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Machining Plastics: UHMW Case Study

In this series of discussions, we will explore some past projects that involved some trouble shooting and some machining tips that were learned along the way. This might help you set your mind when certain problems arise in your next project.


Machining UHMW:

Ultra-High Molecular Weight Polyethylene is one of the most commonly machined plastics known as UHMW. This plastic material is known for its superior wear resistance and great service life in both wet and dry environments. As with all polyethylene materials, UHMW has a low melting point of 270°F and a high coefficient of thermal expansion. UHMW is relatively soft and cuts easily but because the material also melts easily, it is very important to limit material heat up. Sharp tools are a must, chip removal in the work area, and proper tool shape design is very important when machining UHMW. Below is a drill setting that has worked great for this material:


Drilling Tip: Coolants are strongly suggested during drilling operations, especially with notch sensitive materials such as Ertalyte® PET-P, Duratron® PAI, Duratron® CU60 PBI, and glass or carbon reinforced products. The insulating characteristics of plastics require consideration during drilling operations, especially when hole depths are greater than twice the diameter.

Common Applications for UHMW:


  • Coal and Quarry Bushings

  • Food Processing and Packaging Bearings

  • Hot Oil Drills

  • Medical Equipment

Case Study #Smooth Bore Finish: UHMW Burr Elimination


One of our major components that we machine here at Diversified Designs is manifolds for medical and food process applications. While mostly machined in Acetal we do also machine these manifolds in UHMW for various medical and food processing machine components. Client came to us with a new UHMW manifold design and sample that had many intersecting bore channels at various points along a main bore channel. The first obvious problem with the UHMW sample was a large accumulation of burrs at the intersecting points of the channels. This impacted the surface finish and performance of the final component and resulted in poor liquid flow, not to mention a part full of debris is not expectable.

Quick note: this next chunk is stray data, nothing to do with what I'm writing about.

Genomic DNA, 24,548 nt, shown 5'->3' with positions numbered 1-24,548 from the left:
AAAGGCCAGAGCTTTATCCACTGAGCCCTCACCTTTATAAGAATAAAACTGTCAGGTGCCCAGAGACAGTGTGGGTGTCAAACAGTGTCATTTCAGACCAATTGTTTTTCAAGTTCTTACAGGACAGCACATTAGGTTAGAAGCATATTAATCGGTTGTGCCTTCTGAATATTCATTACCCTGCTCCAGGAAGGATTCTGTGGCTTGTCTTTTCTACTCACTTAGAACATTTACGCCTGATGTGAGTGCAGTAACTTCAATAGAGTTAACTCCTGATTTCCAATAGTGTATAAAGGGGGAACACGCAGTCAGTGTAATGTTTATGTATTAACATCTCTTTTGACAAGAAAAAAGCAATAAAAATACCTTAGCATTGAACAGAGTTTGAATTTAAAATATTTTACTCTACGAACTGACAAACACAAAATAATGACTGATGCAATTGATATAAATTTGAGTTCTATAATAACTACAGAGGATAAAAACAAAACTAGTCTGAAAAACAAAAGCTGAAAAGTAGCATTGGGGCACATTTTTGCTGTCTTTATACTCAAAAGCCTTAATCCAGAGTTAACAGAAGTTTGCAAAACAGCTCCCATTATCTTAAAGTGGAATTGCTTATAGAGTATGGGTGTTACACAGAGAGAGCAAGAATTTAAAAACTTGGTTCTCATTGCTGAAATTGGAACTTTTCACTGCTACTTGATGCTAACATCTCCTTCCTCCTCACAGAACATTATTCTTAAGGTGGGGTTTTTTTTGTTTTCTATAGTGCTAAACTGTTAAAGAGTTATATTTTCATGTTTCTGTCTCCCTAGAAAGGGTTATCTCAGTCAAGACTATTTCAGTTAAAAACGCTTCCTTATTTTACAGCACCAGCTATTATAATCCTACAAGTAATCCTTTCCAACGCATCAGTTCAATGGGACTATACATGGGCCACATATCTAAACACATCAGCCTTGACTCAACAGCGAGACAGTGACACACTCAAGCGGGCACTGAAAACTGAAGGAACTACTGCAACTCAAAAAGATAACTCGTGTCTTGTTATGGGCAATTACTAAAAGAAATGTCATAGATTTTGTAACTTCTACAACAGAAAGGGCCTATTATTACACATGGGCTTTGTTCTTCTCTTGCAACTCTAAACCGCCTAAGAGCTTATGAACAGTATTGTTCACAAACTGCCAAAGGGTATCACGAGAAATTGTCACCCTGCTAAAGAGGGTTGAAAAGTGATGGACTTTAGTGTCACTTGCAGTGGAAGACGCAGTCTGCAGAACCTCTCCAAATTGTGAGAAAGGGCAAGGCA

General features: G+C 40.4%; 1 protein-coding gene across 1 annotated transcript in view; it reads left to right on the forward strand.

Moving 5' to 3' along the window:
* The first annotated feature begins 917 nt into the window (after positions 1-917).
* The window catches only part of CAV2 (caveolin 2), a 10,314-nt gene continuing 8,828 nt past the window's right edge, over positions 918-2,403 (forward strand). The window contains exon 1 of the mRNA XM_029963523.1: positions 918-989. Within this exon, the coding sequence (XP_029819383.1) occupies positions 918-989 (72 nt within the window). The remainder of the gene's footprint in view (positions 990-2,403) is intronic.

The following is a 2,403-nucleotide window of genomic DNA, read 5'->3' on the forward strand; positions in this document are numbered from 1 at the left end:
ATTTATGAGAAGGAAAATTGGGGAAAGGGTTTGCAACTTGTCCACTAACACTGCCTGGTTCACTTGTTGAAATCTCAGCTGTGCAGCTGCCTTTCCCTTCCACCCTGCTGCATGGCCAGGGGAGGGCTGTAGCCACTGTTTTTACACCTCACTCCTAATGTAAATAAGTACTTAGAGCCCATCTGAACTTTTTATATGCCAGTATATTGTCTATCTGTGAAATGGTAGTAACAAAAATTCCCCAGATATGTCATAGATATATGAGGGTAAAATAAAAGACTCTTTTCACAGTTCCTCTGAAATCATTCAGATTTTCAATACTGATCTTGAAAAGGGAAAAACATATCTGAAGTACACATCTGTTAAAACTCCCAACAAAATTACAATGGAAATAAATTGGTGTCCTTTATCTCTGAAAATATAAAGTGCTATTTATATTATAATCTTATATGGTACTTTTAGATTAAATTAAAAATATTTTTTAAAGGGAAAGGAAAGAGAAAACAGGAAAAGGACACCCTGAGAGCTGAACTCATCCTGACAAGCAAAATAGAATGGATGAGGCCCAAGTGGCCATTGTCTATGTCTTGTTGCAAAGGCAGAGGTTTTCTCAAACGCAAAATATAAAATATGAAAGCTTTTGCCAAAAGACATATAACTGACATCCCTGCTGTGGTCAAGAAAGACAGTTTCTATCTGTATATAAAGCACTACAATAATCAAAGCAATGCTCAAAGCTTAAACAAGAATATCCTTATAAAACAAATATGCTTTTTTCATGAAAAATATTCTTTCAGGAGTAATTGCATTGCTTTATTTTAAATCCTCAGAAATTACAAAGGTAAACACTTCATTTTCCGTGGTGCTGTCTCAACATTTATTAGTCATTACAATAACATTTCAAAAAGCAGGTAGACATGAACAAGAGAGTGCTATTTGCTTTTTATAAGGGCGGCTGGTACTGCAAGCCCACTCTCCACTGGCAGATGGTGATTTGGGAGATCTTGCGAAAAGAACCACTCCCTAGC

Challenge: Reduce or eliminate burr accumulation cause by drilling into the various intersecting channels.


Solution: After examining the manifolds and the order of machining operations was examined. It was noted that each time a new hole was drilled and intersected into another channel; burrs would immediately form on the surface. We used a trick that was done in some past applications that worked rather well, to reduce the burrs we added a sacrificial extruded rod in the intersecting channel as a back support when cross drilling the new bores. This technique eliminated the burrs in the profile resulting in improved liquid flow and better part performance. This method also enabled us to machine the cross channels at much faster rate; this improved the overall production rate of this component while producing a cleaner component. Final part deburring was reduced, less parts scraped, and inspection time also improved.


Tip: When using a sacrificial rod (Diameter Dependent), try not to drill too deep so the rod can be turned down and used on other projects.


All trademarks and service marks are property of their respective manufactures. All statements, technical information and recommendations contained in this publication are presented in good faith and are, as a rule, based upon tests and such tests are believed to be reliable and practical field experience. The reader, however, is cautioned that Diversified Designs does not guarantee the accuracy or completeness of this information and it is the customer’s responsibility to determine the suitability of any information provided by Diversified Designs in any given application.


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